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Physics/Free falling question


Hi so I got into a debate with my friends about this, say I jump out off my floor which is 40 ft high and I have an object with handles equivelant to my weight 145( I am not sure if this matters but I think it does) and right before I hit the ground I jump off from this object would I die? It's only 40 ft so I think it would still be a significant difference In the velocity you're falling. Since Newton's law every action has an equal and opposite reaction I would slow my fall right?

Please forgive my delay in responding -- it's the only way I can think of, to ensure I am not assisting with academic work, of which homework is just a small part. Also, as I am unable to determine the veracity of what people post, I can not know whether or not a question involves academic work.

A fall of about thirteen meters (I've used metric units since I was in high school) is near the median height of fatality for a fall
but there are so many variables that it is difficult to make an exact determination of how much difference this is going to make. Sadly, I found it pretty much impossible to get an answer to the question: what is the mortality rate for falls from specific heights? So we'll just say that a fall from that height is in the category of, "Viewers, do not attempt this at home!"

For a fall from this height of any object over a few kilograms, you can pretty much ignore air resistance. Also, the exact mass of the falling object does not matter, as shown by John Philoponus.
That means you'll be falling about 1.6 seconds (that answer will be left as an exercise for the reader), and you'll hit the ground with a velocity just over fifteen meters per second. The question I presume you're asking is whether you can reduce YOUR velocity by making another object go faster downward, to an extent that your survival rate goes up significantly.

Ignoring the fact that this would take incredibly precise timing, we can ask whether or not we humans can generate enough force to give ourselves enough upward velocity to significantly negate the fifteen meter per second downward velocity. In other words, what is the maximum upward velocity we can generate with our muscles? Let's make a general estimate.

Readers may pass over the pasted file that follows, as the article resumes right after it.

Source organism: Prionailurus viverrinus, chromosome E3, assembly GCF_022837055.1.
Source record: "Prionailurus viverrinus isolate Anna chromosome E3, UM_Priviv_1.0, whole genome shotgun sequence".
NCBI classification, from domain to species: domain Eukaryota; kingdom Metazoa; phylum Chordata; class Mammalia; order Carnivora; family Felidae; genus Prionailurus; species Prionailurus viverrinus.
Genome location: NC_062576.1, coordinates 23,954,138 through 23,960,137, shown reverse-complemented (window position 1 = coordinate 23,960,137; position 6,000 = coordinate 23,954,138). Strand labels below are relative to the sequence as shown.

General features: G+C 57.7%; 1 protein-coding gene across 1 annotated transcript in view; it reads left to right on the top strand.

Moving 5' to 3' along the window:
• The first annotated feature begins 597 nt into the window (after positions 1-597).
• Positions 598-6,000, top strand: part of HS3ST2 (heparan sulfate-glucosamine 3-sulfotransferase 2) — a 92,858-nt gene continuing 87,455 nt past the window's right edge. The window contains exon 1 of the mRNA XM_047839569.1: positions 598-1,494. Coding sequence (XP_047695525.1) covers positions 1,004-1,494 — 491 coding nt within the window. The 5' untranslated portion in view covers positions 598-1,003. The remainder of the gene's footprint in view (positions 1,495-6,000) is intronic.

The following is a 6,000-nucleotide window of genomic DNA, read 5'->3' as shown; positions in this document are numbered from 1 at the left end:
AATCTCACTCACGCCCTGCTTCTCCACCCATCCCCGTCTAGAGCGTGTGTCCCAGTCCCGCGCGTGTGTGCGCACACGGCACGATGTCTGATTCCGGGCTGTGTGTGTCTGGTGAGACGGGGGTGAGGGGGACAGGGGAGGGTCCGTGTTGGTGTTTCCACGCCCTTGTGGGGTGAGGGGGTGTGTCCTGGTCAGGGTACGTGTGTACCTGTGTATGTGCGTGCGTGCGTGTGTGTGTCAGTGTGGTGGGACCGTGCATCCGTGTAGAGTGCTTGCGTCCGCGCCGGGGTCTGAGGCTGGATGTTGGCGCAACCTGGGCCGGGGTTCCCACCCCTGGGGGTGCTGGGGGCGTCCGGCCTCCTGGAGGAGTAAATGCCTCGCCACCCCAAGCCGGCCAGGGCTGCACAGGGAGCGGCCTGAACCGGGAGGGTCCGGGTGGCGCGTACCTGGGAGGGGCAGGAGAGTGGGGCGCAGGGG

Again, if we neglect air resistance, an object with initial upward velocity of V on our Earth's surface will lose velocity (ie, decelerate) at a rate of 9.8 meters per second squared. If we're traveling downward at fifteen m/sec, we would need to exert enough force on the other object to go upwards at eight m/sec; any less and it wouldn't make enough difference to avoid serious injury. Again, whether this means you'll survive is impossible to determine.

If we could generate that type of upward velocity while standing on the surface of our Earth, we would reach our maximum height when our total velocity became zero -- ie, when
V = a(g)t
where a(g) is the acceleration of gravity and 't' is the time.
At this point, the distance traveled 'd' is given by
d = v(average) t
 = Vt/2
 = V^2/2a(g)
Again, the above will be left as an exercise for the reader.
Being able to give ourselves an upward velocity of eight m/sec would be the same as being able to leap three meters in the air from a standing high jump WITHOUT bending our knees or moving our legs after leaving the ground.
So, it cannot be done. Even lifting your feet just one meter off the ground, from a standing start and without knee bending or leg movement, would be difficult.

This is similar to the "how to survive an elevator fall" myth that's been repeatedly debunked:


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I can help with understanding physics that does not involve eggs. I will NOT help with academic or professional questions, which are NOT limited only to homework. Please do not waste your time by asking a question that comes out of ANY kind of academic, professional, or business matters.


Have been fascinated by physical laws ever since I learned, at age seven, that magnets work under water. My study continued through college and has not ceased even after I retired.

B.A. in Physics (with honors) from University of California at Berkeley.M.A. in Physics (with honors) from University of Texas Austin.

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